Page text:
If the 25th Amendment is utilized before Trump leaves office, doing so would mark the first time the amendment has been invoked in this particular way – with a declaration by someone other than the president himself.
How Could It Happen?
Professor Andersen Jones says Vice President Mike Pence would play the critical role in the amendment invoking process, as would members of President Trump’s Cabinet.
The Cabinet includes Pence and the heads of the 15 executive departments – the Secretaries of Agriculture, Commerce, Defense, Education, Energy, Health and Human Services, Homeland Security, Housing and Urban Development, Interior, Labor, State, Transportation, Treasury, and Veterans Affairs, and the Attorney General.
“The vice president plus a majority of the cabinet write a letter specifying that the president is unfit. When the letter is received by Congress, powers of the presidency are assumed by the vice president,” Andersen Jones said.
The president could fight the action with a letter of his own, in response.
If Trump were overruled, Andersen Jones says, Congress must convene within 48 hours, then has 21 days to weigh in on whether the president is unfit for office.
President Trump, however, has fewer than 13 days remaining in his term.
“So, technically, the leadership of the House and the Senate could – by even stalling a small amount – just run out the clock on the Trump presidency in that space,” Andersen Jones added. “That’s a piece of what’s at play here.”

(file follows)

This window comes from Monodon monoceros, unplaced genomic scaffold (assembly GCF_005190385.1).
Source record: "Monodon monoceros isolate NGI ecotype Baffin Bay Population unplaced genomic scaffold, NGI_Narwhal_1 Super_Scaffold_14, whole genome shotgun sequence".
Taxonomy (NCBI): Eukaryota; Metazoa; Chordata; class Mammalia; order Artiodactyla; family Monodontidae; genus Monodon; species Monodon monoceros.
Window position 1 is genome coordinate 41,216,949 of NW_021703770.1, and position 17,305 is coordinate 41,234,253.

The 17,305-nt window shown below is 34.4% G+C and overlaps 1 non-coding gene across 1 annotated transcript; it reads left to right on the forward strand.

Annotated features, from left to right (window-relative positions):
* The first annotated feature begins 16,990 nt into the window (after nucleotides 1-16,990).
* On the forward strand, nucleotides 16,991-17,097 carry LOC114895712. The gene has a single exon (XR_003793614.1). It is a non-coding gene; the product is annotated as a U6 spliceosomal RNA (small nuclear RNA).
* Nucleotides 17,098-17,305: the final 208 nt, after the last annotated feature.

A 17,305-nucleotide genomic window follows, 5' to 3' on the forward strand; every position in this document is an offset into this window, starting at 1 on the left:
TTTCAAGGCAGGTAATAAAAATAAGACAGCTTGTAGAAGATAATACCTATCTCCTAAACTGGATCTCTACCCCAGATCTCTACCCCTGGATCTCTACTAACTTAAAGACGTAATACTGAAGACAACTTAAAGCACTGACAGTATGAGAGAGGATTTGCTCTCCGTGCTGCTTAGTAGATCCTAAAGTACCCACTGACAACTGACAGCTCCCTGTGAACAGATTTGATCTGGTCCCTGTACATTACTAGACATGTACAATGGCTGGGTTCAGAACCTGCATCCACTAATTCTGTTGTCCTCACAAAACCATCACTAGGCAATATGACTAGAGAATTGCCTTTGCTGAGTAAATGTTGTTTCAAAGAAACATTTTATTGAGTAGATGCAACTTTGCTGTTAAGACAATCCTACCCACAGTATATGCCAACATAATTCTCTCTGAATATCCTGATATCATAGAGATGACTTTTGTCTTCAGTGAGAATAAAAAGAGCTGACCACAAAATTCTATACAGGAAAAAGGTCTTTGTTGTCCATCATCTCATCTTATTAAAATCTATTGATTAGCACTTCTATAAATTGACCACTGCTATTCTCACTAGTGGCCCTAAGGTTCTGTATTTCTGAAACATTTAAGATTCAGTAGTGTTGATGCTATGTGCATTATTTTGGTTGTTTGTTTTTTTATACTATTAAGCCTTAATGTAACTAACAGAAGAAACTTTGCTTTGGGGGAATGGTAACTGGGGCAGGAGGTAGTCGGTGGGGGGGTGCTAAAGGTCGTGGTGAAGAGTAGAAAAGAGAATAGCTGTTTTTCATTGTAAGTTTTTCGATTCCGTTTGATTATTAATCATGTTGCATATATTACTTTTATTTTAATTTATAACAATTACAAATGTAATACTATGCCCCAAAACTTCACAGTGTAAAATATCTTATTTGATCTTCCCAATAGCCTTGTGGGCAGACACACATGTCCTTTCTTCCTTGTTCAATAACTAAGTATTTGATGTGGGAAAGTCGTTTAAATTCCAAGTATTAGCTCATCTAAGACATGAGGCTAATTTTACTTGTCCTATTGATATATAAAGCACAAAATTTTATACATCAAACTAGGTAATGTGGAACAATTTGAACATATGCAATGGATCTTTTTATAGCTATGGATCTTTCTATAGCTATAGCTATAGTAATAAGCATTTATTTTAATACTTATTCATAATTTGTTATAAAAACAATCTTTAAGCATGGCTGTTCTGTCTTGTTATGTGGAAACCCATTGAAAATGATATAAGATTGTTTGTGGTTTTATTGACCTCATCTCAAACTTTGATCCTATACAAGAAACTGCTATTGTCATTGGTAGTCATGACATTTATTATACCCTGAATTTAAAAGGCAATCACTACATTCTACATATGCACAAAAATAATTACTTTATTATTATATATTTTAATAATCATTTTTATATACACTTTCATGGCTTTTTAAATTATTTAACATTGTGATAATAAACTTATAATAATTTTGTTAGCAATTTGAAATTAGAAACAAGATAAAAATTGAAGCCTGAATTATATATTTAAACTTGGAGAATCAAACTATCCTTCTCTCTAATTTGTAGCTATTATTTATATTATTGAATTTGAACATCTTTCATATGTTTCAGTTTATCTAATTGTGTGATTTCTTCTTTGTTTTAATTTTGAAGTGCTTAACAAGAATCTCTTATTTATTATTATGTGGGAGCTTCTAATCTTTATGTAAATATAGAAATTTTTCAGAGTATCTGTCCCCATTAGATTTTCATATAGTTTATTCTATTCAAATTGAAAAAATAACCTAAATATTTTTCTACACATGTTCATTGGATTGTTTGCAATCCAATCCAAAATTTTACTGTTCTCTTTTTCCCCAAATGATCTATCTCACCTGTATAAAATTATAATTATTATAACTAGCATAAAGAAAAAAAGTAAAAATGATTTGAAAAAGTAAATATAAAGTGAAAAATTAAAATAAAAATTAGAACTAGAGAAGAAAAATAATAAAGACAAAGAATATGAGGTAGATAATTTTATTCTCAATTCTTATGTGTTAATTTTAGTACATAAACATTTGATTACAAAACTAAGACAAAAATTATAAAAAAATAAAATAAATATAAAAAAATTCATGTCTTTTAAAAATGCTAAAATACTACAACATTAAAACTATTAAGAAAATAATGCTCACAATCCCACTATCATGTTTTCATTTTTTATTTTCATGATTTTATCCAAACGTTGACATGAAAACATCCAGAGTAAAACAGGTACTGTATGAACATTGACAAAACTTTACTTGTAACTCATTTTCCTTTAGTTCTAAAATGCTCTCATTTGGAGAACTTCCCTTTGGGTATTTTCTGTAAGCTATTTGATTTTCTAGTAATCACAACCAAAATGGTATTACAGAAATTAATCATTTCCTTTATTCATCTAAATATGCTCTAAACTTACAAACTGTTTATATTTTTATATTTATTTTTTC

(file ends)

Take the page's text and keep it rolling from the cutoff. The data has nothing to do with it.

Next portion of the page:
She continued, “It’s an absolutely unprecedented moment for the presidency and certainly a moment in which we get the chance to think about the 25th Amendment in ways we haven’t ever in the past.”
Utah Delegation Weighs In
When asked about invoking the 25th Amendment, Republican Sen. Mitt Romney told Capitol reporters Thursday, “I think we’ve got to hold our breath for the next 20 days.”
Rep. John Curtis doubted it will happen.
“If you’re going to invoke the 25th Amendment, you’re going to overturn the will of the people, and that should not be done lightly,” Curtis said. “It cannot be done because of poor judgment. It’s not intended for that. It’s not intended for judgment that you disagree with.”
Curtis believes those who think otherwise aren’t being realistic.
“Their only conceivable motivation would be to just increase the temperature. And that’s exactly the wrong direction where we need to be going right now,” he continued.
Andersen Jones said no matter what happens, the current discussion is unprecedented.
“It’s a complicated situation to be invoking the 25th Amendment and declaring a president unfit under any circumstances. It’s an especially complicated circumstance to be doing so at the tail end of a presidency that’s about to expire. That changes the calculus in a lot of really interesting and complicated ways,” she said.
Congress reconvened and certified President-Elect Joe Biden’s victory just before 2 a.m. Thursday. Biden and Vice President-Elect Kamala Harris will take office in 13 days.
Have you experienced something you think just isn’t right? The KSL Investigators want to help. Submit your tip at firstname.lastname@example.org or 385-707-6153 so we can get working for you.